• The hot-tank temperature meter read 214 °C.
conciseness tips2
Conciseness Tips
  • Minimize prepositions
    • The temperature of the fluid increased rapidly.
    • The fluid temperature increased rapidly.
  • Especially avoid preposition strings
    • The concentration of benzene in the fluid outside of the tank exceeded EPA limits.
    • The benzeneconcentration in the external fluid exceeded EPA limits.
    • The external-fluid benzeneconcentration exceeded EPA limits.
conciseness tips3
Conciseness Tips
  • Empty Prepositional Phrases
    • Students are required by the university to make payments of their fees at the time of registration.
    • The university requires students to pay registration fees.
  • Vagueness
    • Many students feel anxiety stress when they find themselves in a testing situation.
    • Exams make many students nervous (or anxious).
conciseness tips4
Conciseness Tips
  • Unnecessary qualifiers
    • It should be noted that the reactor was hot.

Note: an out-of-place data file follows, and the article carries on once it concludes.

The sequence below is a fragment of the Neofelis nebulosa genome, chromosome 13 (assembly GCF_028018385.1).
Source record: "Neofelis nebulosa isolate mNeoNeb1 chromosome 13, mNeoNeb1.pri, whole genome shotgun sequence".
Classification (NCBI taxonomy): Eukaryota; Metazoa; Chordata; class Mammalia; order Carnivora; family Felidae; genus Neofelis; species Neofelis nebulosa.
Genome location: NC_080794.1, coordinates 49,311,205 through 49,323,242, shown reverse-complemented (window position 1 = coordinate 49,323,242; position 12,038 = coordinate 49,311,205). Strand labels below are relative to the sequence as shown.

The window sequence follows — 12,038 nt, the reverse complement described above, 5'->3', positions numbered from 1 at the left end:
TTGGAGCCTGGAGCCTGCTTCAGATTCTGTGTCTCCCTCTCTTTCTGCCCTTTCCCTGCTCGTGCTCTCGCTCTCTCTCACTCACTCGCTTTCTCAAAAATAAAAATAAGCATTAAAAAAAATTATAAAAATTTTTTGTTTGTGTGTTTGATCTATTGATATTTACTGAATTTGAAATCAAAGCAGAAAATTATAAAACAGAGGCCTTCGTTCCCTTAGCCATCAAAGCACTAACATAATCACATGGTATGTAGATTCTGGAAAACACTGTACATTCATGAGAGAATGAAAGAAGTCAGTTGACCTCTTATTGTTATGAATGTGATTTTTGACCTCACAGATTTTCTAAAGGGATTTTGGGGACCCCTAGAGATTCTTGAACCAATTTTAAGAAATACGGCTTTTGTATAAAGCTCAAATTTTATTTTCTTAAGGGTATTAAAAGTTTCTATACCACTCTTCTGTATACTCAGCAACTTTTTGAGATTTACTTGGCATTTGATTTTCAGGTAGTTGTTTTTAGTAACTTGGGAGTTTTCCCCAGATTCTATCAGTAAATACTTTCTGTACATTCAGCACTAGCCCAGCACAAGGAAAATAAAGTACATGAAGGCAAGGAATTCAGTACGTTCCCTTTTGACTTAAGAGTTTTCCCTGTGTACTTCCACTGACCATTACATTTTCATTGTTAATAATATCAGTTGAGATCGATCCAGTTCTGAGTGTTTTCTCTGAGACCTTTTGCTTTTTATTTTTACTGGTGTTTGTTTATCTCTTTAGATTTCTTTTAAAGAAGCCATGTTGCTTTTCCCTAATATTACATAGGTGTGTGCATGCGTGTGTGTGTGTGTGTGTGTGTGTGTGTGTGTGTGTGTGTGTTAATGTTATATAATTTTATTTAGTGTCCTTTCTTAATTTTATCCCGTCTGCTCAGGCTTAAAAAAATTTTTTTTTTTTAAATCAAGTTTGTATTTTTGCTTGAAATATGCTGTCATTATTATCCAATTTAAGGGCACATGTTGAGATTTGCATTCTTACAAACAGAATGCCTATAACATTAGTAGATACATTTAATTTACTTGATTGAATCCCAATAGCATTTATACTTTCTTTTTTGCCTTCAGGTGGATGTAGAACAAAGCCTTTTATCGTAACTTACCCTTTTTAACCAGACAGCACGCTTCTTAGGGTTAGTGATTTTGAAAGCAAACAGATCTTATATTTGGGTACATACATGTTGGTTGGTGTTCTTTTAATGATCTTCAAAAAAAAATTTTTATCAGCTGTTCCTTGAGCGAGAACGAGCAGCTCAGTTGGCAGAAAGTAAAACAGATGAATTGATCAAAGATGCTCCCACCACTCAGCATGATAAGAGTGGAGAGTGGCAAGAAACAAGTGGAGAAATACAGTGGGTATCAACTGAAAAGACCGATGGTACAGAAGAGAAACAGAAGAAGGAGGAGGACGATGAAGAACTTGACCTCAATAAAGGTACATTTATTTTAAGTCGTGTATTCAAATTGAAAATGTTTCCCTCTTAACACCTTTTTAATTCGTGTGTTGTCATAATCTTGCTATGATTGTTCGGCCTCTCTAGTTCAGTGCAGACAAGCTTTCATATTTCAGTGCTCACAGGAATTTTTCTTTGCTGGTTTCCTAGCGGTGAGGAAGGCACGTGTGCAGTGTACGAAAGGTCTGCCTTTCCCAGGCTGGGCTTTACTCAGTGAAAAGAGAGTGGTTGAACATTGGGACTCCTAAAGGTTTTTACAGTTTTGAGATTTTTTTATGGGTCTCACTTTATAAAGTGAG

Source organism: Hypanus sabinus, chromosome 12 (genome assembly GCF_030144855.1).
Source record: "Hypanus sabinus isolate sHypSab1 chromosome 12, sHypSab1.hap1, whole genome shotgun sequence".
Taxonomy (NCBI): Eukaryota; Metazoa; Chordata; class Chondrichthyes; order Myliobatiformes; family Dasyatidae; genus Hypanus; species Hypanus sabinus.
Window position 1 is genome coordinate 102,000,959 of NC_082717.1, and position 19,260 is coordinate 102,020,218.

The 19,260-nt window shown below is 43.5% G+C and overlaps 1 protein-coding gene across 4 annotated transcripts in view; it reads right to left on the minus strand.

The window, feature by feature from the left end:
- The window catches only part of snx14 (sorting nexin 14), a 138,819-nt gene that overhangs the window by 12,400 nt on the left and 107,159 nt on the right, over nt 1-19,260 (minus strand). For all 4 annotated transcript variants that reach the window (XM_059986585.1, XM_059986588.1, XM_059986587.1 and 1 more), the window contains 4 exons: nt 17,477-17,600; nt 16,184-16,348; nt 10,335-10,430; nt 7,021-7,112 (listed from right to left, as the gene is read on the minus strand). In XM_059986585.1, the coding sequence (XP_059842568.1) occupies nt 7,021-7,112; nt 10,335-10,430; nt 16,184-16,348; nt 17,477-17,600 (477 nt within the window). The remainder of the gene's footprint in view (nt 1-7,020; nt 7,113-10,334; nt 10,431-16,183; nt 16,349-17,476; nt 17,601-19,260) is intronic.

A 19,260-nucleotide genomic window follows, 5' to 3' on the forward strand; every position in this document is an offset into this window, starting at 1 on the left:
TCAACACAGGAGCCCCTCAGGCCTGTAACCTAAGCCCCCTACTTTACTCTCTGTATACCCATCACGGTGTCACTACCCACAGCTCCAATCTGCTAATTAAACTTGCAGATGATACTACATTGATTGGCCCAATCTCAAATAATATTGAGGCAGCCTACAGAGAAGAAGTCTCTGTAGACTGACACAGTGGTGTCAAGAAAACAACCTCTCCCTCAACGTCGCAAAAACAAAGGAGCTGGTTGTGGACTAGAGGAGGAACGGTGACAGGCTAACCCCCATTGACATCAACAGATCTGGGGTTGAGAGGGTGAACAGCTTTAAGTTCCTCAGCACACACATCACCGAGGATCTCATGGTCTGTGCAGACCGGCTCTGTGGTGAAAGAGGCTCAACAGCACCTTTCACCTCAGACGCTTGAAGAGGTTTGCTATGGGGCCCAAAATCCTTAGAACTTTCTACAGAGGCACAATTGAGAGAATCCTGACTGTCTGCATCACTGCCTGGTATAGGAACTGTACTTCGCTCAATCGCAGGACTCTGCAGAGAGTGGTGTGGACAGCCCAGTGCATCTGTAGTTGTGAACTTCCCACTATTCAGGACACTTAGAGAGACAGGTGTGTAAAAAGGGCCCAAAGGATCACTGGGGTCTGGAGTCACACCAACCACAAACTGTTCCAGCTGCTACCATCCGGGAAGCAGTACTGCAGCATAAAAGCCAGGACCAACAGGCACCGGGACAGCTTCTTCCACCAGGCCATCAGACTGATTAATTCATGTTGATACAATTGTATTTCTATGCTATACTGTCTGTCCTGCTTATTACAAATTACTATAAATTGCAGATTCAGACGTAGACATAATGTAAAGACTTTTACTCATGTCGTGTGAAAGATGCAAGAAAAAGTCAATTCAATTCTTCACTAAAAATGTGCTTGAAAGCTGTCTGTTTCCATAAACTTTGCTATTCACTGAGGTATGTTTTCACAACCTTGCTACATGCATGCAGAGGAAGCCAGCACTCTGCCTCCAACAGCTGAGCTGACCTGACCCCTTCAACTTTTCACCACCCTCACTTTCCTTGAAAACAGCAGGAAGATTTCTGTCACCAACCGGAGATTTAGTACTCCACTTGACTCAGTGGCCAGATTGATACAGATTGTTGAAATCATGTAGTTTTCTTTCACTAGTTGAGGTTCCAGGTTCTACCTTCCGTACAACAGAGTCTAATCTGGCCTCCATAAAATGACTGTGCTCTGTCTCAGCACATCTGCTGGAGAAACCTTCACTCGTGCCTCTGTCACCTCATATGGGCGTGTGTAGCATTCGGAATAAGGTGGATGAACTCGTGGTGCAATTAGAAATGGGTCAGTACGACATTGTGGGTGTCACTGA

• The reactor was hot.
  • Indirect references
    • The professor in my section of the Unit Operations Laboratory class graded the report.
    • Dr. Rowley graded the report.
wordy 40 words

Better (16 words)

Thus, at 40°C the reaction proceeded faster than the slow-response probe could monitor the OH¯ concentration.

Wordy (40 words)

The conclusion drawn was that the limiting factor in the experiment was the pH probe. The reaction was much faster at 40°C and the probe was very sluggish. The reaction seemed to proceed faster than the probe could read accurately.



The holding tank was filled with 300 gallons of water. A fitting or valve was then placed between the manometer leads. Next the pump was turned on and the two pressure gauges on either side of the pump were read to determine the total static pump head (Hp). The water flow rate was varied to give different Hp’s and the pressure drop across the fitting or valve was measured with the manometer. The hose that discharged the water into the holding tank was then placed in the weighing tank. The Hp was varied again and flow rates were measured by using the weighing scale. After measuring the flow rate the water was returned to the holding tank. A new fitting or valve was put into place and the procedure was repeated.

BETTER (65 words)

Water from a 300-gallon holding tank was pumped via a Model VIP pump through 3/4 inch schedule 40 steel pipe with the test valve or fitting attached. Pressure gauges at the pump inlet and outlet provided pump head data. As the pump head was varied, the pressure drop was measured using a manometer, and the flowrate was determined by weighing the water in the collecting tank.